J.D., Yale Law School, 1989
M.A., Columbia University, 1986
A.B., Brown University, 1982
A.M. (honorary), Amherst College, 2005
Professor Douglas is the author of seven books, including The Memory of Judgment: Making Law and History in the Trials of the Holocaust (Yale, 2001) and The Right Wrong Man: John Demjanjuk and the Last Great Nazi War Crimes Trial (Princeton, 2016), a New York Times “Editor’s Choice.” His most recent book is Will He Go? Trump and the Looming Electoral Meltdown in 2020 (Twelve/Hachette 2020).
In addition, Douglas has published two novels, The Catastrophist (2007), a Kirkus “Best Books of the Year,” and The Vices (2011), a finalist for the National Jewish Book Prize. His commentary and essays have appeared in Harper’s, The New York Times, The Washington Post and The Los Angeles Times; and he is a regular contributor to the Times Literary Supplement and The Guardian (US), where he is a contributing opinion writer.
The recipient of major fellowships from the National Endowment for the Humanities, the American Council of Learned Societies, the United States Holocaust Memorial Museum, the Institute for International Education, and American Academy in Berlin, and the Carnegie Foundation, Douglas has lectured throughout the United States and in more than a dozen countries, and has served as visiting professor at the University of London and Humboldt Universität zu Berlin.
Some of my courses directly touch on the substance of my research, others are a bit further removed; some are designed specifically for first-term students, others for juniors and seniors. They all share certain common features, however. They are all interdisciplinary in terms of both the materials that we read and the questions that we explore. For example, in my seminar “Judging the Holocaust,” we compare how jurists, historians, and creative writers have sought to understand and represent the Holocaust. In “Interpretation in Law and Literature,” we compare the strategies that scholars from disciplines as diverse as theology, anthropology, literature, and law rely on to locate meaning in a text. As would befit courses on law taught in a liberal arts setting, my teaching asks students to see law not a narrow system of rules, but as a complex system that serves to constitute and maintain ordered patterns of social life.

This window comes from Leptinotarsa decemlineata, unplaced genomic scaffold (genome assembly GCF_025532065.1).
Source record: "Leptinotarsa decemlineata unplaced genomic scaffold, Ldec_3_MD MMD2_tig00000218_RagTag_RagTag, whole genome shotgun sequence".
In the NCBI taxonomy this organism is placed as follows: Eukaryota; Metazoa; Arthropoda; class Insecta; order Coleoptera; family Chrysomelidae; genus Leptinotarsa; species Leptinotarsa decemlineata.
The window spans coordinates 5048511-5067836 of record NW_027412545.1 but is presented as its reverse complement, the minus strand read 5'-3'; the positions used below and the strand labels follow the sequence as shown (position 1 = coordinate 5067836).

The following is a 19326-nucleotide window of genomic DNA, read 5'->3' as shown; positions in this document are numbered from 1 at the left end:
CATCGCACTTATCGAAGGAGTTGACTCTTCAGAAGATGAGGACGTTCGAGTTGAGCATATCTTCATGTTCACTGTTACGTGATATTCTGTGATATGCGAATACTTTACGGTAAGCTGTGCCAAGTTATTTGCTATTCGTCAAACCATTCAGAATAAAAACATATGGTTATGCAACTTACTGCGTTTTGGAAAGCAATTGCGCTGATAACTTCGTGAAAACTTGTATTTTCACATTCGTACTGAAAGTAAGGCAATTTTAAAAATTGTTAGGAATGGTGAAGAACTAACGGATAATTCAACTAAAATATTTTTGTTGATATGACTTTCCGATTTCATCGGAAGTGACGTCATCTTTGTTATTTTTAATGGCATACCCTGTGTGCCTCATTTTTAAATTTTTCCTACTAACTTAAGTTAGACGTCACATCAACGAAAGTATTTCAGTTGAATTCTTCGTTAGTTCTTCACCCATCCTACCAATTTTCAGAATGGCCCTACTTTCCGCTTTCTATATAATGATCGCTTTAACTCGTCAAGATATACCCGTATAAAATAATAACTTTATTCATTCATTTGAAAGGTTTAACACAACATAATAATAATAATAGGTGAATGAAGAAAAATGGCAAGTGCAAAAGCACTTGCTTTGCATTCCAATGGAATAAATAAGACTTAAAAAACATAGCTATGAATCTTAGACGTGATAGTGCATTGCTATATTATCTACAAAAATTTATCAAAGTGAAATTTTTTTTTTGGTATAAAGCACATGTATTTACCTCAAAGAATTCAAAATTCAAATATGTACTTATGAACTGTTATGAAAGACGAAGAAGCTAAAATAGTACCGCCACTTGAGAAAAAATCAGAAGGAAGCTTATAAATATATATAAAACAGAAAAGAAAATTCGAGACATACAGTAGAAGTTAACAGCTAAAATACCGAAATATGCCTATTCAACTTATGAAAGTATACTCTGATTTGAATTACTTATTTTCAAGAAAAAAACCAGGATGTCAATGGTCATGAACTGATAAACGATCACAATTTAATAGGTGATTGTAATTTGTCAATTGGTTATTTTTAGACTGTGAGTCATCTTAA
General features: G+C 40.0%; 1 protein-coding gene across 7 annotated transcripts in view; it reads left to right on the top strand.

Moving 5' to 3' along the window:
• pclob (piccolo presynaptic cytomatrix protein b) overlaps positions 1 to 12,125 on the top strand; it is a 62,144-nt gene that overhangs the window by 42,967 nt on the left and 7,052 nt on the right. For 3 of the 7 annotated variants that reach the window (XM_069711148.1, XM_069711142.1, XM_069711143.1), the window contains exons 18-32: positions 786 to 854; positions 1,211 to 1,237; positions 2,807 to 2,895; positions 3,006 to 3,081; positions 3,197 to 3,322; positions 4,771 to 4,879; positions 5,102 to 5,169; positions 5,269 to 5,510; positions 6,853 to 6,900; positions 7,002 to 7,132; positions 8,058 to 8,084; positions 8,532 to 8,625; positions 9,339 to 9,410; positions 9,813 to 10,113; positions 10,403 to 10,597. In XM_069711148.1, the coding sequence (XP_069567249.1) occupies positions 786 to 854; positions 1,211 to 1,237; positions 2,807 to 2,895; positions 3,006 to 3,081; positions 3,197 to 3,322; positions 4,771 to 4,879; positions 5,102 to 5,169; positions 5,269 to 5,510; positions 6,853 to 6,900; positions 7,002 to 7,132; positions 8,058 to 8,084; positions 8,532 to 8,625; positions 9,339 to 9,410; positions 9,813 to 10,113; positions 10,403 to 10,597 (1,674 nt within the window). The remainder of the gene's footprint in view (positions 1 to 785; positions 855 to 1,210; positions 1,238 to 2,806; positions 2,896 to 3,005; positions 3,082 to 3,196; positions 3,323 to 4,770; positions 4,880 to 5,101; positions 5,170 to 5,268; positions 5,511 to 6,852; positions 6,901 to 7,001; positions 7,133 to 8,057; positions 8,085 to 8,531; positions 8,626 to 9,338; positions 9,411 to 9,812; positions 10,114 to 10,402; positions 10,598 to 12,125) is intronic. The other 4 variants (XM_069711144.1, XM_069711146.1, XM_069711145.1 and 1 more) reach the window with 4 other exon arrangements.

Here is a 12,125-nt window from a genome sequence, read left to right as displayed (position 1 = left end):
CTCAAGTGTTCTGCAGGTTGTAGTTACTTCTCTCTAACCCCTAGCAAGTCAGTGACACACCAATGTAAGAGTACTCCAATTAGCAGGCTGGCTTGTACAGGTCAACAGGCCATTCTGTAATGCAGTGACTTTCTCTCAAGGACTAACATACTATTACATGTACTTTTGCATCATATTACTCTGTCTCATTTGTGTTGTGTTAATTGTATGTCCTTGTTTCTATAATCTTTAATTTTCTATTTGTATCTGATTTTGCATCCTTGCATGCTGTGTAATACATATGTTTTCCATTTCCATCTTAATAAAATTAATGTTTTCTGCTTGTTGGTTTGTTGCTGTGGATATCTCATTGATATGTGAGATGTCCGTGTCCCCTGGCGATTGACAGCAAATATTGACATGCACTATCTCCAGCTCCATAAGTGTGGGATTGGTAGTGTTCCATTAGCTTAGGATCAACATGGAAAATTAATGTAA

Click Below for CV
The Right Wrong Man: John Demjanjuk and the Last Great Nazi War Crimes Trial: https://www.youtube.com/watch?v=jKUUrzacUe8
Building the Case Against Perpetrators of Genocide, OSU School of History, Philosophy, and Religion: https://www.youtube.com/watch?v=0oZ2kK1Ypw4
“Demjanjuk in Munich: War Crimes Trials in Historical Perspective” Annual Meyerhoff Lecture, United States Holocaust Memorial Museum: http://www.ushmm.org/research/center/presentations/lectures/lecture.php?content=1-meyerhoff
NYU Taub Center, 50th Anniversary of the Eichmann Trial—A Look Back—Lawrence Douglas: http://www.youtube.com/watch?v=lYpvBG4ELSw